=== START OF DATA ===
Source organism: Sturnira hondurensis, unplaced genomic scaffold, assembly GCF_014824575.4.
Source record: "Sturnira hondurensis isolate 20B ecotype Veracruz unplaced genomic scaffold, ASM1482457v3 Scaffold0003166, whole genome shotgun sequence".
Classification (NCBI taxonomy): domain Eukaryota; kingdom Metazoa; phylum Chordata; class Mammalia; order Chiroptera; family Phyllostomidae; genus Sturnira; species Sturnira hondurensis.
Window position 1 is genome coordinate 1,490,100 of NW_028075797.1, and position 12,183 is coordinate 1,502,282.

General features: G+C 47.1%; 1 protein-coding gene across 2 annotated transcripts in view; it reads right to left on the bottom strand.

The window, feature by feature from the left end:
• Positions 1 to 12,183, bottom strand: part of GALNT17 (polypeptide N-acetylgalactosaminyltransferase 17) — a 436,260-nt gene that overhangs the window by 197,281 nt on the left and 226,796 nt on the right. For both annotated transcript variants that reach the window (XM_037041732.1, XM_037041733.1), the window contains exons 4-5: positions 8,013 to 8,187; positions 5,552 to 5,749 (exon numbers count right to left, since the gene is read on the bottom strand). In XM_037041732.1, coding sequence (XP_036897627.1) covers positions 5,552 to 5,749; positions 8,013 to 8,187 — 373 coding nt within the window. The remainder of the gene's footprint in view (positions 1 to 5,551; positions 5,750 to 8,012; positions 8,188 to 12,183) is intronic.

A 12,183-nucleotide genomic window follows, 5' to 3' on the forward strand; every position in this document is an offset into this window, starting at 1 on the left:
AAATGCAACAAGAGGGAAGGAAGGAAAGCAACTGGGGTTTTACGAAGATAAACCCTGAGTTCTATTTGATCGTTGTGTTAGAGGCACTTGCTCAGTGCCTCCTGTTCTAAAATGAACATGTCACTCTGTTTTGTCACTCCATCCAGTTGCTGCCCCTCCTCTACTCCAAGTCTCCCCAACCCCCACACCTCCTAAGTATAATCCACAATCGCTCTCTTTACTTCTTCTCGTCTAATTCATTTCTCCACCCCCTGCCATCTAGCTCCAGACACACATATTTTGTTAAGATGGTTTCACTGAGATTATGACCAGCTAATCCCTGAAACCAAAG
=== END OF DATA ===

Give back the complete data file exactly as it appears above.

Source organism: Sturnira hondurensis, unplaced genomic scaffold, assembly GCF_014824575.4.
Source record: "Sturnira hondurensis isolate 20B ecotype Veracruz unplaced genomic scaffold, ASM1482457v3 Scaffold0003166, whole genome shotgun sequence".
Classification (NCBI taxonomy): domain Eukaryota; kingdom Metazoa; phylum Chordata; class Mammalia; order Chiroptera; family Phyllostomidae; genus Sturnira; species Sturnira hondurensis.
Window position 1 is genome coordinate 1,490,100 of NW_028075797.1, and position 12,183 is coordinate 1,502,282.

General features: G+C 47.1%; 1 protein-coding gene across 2 annotated transcripts in view; it reads right to left on the bottom strand.

The window, feature by feature from the left end:
• Positions 1 to 12,183, bottom strand: part of GALNT17 (polypeptide N-acetylgalactosaminyltransferase 17) — a 436,260-nt gene that overhangs the window by 197,281 nt on the left and 226,796 nt on the right. For both annotated transcript variants that reach the window (XM_037041732.1, XM_037041733.1), the window contains exons 4-5: positions 8,013 to 8,187; positions 5,552 to 5,749 (exon numbers count right to left, since the gene is read on the bottom strand). In XM_037041732.1, coding sequence (XP_036897627.1) covers positions 5,552 to 5,749; positions 8,013 to 8,187 — 373 coding nt within the window. The remainder of the gene's footprint in view (positions 1 to 5,551; positions 5,750 to 8,012; positions 8,188 to 12,183) is intronic.

A 12,183-nucleotide genomic window follows, 5' to 3' on the forward strand; every position in this document is an offset into this window, starting at 1 on the left:
AAATGCAACAAGAGGGAAGGAAGGAAAGCAACTGGGGTTTTACGAAGATAAACCCTGAGTTCTATTTGATCGTTGTGTTAGAGGCACTTGCTCAGTGCCTCCTGTTCTAAAATGAACATGTCACTCTGTTTTGTCACTCCATCCAGTTGCTGCCCCTCCTCTACTCCAAGTCTCCCCAACCCCCACACCTCCTAAGTATAATCCACAATCGCTCTCTTTACTTCTTCTCGTCTAATTCATTTCTCCACCCCCTGCCATCTAGCTCCAGACACACATATTTTGTTAAGATGGTTTCACTGAGATTATGACCAGCTAATCCCTGAAACCAAAG